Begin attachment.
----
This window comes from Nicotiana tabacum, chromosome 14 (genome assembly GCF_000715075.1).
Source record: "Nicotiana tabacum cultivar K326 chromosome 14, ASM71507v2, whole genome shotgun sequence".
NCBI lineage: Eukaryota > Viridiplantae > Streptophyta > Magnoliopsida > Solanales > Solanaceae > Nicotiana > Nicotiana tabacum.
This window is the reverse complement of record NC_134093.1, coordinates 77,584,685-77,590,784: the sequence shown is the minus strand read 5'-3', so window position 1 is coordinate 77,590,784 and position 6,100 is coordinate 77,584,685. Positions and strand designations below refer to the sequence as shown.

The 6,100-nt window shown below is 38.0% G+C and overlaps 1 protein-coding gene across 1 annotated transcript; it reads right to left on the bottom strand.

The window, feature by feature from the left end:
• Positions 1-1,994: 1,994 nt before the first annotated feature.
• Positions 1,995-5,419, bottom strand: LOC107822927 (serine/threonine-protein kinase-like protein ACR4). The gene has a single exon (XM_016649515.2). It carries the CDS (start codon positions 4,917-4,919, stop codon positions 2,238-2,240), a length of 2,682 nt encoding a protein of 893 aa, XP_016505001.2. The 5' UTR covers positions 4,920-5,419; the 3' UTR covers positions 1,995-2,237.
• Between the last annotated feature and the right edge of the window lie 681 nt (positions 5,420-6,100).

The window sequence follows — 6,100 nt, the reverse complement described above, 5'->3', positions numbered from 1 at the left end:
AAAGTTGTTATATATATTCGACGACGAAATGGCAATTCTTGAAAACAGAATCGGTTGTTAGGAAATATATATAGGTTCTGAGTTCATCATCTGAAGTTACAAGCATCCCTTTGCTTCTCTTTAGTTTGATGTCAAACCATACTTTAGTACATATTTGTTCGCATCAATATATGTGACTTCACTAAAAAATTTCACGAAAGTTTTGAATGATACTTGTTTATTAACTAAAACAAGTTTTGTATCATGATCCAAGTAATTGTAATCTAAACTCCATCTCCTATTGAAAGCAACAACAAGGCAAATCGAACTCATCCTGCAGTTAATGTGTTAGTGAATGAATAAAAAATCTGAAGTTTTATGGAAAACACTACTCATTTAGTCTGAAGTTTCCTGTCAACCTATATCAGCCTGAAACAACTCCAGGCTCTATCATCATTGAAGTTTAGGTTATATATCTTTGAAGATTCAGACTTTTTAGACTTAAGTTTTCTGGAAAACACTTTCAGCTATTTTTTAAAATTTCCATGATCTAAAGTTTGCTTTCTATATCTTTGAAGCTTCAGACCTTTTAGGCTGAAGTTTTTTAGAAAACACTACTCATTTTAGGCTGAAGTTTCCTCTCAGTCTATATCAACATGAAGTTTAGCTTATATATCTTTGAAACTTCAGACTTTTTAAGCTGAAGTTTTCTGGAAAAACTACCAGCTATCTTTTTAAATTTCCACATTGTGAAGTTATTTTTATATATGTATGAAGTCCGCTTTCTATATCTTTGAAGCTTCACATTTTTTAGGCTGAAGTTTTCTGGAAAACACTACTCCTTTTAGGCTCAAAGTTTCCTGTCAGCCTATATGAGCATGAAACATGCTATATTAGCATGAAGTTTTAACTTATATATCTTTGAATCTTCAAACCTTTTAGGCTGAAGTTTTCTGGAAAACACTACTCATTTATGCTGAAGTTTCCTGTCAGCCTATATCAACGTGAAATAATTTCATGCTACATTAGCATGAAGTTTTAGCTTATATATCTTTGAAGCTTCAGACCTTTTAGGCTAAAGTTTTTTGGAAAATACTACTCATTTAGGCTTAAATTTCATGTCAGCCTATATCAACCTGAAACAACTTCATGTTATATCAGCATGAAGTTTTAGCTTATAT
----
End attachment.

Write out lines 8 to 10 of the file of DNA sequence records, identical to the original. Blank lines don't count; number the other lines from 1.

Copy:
• Positions 1,995-5,419, bottom strand: LOC107822927 (serine/threonine-protein kinase-like protein ACR4). The gene has a single exon (XM_016649515.2). It carries the CDS (start codon positions 4,917-4,919, stop codon positions 2,238-2,240), a length of 2,682 nt encoding a protein of 893 aa, XP_016505001.2. The 5' UTR covers positions 4,920-5,419; the 3' UTR covers positions 1,995-2,237.
• Between the last annotated feature and the right edge of the window lie 681 nt (positions 5,420-6,100).

The window sequence follows — 6,100 nt, the reverse complement described above, 5'->3', positions numbered from 1 at the left end: